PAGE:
Even by the standards of drought-stricken California, conditions in Mount Shasta Vista had become desperate.  As the state suffered its hottest summer on record, farmers watched with growing apprehension as their chickens and ducks died from dehydration and their vegetables withered without irrigation. With precious little water just to drink, families bathed only once a week. Others considered abandoning their property entirely.  But, unlike the rest of the American West, the extreme water scarcity plaguing this tiny corner of far Northern California was not the result of dwindling snowpack or plummeting reservoir levels. Instead, it was due to a concerted government effort to “choke out” a problem that had vexed Siskiyou County officials for years: the illicit, large-scale cultivation of marijuana in a single subdivision that is largely Asian. … ”  Read more from the LA Times here: Siskiyou County: A California county cuts off water to Asian pot growers. Is it racism or crime crackdown?

Crescent City: Commissioners approve project to start dredging harbor

On Tuesday, Oct. 19, the Crescent City Board of Harbor Commissioners unanimously voted to pay $14,000 to Portland-based GeoEngineers to provide dredge spoils management services to the port – a contract that commissioners said was a step in the right direction, but which drew criticism from others as still being too slow to fix the overall sediment problem in the harbor.  “You need to face realities,” said someone from an audience chair. “You’re not serving the needs of your tenants.” … ”  Read more from the Del Norte Triplicate here:  Crescent City: Commissioners approve project to start dredging harbor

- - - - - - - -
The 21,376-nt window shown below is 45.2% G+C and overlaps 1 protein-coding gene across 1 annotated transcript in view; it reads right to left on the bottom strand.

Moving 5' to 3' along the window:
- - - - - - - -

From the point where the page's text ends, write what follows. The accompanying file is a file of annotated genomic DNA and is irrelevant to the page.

MOUNTAIN COUNTIES

Departing atmospheric river blankets Tahoe ski resorts with 3 feet of snow

After battering the San Francisco Bay Area with torrential downpours and flooding, a potent atmospheric river took aim at the Tahoe Basin, dumping as much as three feet of snow on the higher elevations, before departing out of Northern California.  Rainshowers fell first in the region before temperatures plunged to transform rain drops into snow flurries on Monday. It was a perfect combination for what is know as Sierra Cement — heavy wet powder that creates a solid base on the slopes. ... ”  Read more from CBS Bay Area here: Departing atmospheric river blankets Tahoe ski resorts with 3 feet of snow

Storm surge brings Lake Tahoe water level back above its natural rim